[Ml-stat-talks] Jake Abernethy at theory lunch @11:45 - TODAY
schapire at CS.Princeton.EDU
Fri Oct 26 09:51:41 EDT 2012
-------- Original Message --------
Subject: [Theory-Read] Jake Abernethy at theory lunch @11:45 - TODAY
Date: Fri, 26 Oct 2012 09:30:21 -0400 (EDT)
From: Mark Braverman <mbraverm at CS.Princeton.EDU>
To: Mark Braverman <mbraverm at CS.Princeton.EDU>
CC: pvsnp-all at lists.cs.princeton.edu, theory-read at lists.cs.princeton.edu
This will be today. Note that the previous email was slightly incorrect. Lunch will be served @11:45 in CS402.
We will try to start the talk around 12:05.
See you there!
----- Original Message -----
From: "Mark Braverman" <mbraverm at CS.Princeton.EDU>
To: theory-read at lists.cs.princeton.edu, pvsnp-all at lists.cs.princeton.edu, jaber at seas.upenn.edu
Sent: Monday, October 22, 2012 11:18:55 AM
Subject: [Theory-Read] Jake Abernethy at theory lunch - Friday October 26
This week we will have Jake Abernethy speaking at theory lunch. Lunch will be served at 12 with the talk starting shortly afterwards.
See you there!
SPEAKER: Jake Abernethy, UPenn
TITLE: Minimax Option Pricing Meets Black-Scholes in the Limit
Option contracts are a type of financial derivative that allow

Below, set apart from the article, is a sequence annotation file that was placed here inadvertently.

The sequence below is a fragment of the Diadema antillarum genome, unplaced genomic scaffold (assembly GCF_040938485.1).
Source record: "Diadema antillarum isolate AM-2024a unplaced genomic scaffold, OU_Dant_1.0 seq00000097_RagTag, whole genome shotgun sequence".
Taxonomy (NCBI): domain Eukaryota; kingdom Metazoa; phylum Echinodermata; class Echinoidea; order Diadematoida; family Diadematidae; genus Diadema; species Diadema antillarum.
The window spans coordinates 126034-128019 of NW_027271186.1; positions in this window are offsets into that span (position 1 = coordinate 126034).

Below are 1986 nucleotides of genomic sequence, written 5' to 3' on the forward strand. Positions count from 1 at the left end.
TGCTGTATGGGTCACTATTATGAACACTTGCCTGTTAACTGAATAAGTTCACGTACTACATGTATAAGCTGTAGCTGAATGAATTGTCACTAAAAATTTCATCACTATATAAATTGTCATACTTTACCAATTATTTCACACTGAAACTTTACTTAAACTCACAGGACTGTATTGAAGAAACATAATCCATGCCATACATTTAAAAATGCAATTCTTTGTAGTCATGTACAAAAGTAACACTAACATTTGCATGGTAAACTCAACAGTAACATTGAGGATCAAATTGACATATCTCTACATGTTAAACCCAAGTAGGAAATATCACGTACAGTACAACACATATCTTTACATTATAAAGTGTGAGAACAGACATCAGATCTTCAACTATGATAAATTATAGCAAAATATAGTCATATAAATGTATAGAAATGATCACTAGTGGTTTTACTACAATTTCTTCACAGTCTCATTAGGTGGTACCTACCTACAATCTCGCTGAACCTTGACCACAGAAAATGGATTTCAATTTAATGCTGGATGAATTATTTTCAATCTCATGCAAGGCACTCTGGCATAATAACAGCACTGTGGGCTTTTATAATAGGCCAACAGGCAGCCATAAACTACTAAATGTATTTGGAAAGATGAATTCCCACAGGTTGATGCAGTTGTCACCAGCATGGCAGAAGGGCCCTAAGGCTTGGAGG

investors to hedge risk and speculate on the volatility of an asset's
future price. In 1973, Black and Scholes proposed a valuation model
that gives a "fair price" for an option under the assumption that the
price fluctuates according to geometric Brownian motion (GBM). Black
and Scholes provided a continuous-time trading strategy for an
investor, known as a "replication strategy" or "hedging strategy",
which allows the investor to buy and sell the asset in order to
"replicate" the option's payoff.
But why require a strong stochastic assumption on the price
fluctuations? In this talk we'll consider a new method for evaluating
the price of options and other derivatives that does not rely on the
GBM assumption. We will appeal to the no-regret setting, in which the
asset's price path may be chosen by a (constrained) adversary. We show
that the Black Scholes model is recovered even in the worse case.
Joint work with Rafael Frongillo and Andre Wibisono. A link to the
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